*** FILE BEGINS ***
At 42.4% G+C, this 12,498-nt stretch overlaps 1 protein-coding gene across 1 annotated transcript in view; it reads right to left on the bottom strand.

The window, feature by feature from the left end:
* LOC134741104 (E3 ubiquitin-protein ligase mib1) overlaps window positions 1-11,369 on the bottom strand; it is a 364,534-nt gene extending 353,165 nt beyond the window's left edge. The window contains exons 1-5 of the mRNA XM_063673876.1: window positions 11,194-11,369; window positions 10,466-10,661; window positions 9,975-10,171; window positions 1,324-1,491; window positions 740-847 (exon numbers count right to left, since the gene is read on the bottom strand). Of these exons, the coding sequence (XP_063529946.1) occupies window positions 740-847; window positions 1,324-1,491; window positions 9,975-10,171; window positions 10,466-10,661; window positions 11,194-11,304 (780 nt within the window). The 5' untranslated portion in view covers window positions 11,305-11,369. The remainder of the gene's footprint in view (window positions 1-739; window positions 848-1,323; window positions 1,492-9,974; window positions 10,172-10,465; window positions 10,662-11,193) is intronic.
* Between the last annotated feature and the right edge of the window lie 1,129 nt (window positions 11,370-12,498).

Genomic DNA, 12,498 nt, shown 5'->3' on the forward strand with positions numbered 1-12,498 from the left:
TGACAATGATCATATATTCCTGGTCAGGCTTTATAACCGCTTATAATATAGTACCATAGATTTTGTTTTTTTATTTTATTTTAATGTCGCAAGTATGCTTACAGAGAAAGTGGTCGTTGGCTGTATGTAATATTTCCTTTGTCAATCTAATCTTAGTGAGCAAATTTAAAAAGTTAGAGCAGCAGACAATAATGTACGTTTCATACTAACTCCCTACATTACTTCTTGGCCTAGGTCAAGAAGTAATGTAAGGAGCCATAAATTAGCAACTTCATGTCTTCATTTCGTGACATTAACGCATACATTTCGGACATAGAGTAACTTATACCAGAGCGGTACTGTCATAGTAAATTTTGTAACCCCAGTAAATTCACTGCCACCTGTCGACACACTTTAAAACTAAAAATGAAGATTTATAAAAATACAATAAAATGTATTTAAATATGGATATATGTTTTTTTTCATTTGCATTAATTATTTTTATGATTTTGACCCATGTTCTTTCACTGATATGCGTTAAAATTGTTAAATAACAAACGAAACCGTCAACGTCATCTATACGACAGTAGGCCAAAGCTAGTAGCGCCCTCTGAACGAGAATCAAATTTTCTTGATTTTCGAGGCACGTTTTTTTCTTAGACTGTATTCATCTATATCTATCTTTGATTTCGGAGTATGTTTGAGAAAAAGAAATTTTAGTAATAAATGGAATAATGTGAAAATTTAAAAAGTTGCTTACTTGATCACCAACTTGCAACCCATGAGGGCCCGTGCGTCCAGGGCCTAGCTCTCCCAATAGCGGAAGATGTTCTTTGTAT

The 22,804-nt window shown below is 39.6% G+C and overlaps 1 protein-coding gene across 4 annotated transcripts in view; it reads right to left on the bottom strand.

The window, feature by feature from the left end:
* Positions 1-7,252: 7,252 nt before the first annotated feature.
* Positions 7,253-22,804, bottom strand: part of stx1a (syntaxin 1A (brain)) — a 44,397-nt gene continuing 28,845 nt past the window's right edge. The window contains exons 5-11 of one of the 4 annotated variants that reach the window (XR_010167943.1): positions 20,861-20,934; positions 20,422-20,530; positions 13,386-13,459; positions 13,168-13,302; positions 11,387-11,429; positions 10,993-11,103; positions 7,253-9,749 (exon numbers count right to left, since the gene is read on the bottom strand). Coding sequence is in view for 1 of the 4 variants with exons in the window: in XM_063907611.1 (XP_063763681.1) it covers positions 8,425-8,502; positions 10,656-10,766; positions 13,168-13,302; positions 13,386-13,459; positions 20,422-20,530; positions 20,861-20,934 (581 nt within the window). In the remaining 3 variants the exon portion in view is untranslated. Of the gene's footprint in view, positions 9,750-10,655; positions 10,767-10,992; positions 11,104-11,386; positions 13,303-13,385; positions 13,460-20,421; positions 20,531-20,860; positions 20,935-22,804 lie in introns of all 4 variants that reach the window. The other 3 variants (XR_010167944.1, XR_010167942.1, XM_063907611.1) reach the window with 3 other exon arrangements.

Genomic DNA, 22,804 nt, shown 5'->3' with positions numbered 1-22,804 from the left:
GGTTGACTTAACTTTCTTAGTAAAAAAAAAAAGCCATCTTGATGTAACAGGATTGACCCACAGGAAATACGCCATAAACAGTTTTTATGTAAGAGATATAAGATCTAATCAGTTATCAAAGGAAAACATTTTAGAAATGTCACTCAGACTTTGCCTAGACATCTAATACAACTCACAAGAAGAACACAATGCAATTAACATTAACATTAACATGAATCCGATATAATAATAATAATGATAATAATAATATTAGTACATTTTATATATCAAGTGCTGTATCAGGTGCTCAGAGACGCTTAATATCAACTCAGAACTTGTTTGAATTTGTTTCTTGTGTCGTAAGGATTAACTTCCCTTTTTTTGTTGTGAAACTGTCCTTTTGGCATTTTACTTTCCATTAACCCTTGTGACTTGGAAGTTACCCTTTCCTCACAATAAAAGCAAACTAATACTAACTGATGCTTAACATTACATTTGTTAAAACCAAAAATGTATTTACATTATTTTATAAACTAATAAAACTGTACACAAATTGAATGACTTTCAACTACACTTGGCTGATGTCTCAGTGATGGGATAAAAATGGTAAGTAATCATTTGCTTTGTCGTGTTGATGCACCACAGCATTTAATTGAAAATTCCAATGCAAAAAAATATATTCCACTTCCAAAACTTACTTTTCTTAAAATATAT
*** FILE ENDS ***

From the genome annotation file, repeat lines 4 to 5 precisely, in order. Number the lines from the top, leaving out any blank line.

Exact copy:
* Between the last annotated feature and the right edge of the window lie 1,129 nt (window positions 11,370-12,498).

Genomic DNA, 12,498 nt, shown 5'->3' on the forward strand with positions numbered 1-12,498 from the left: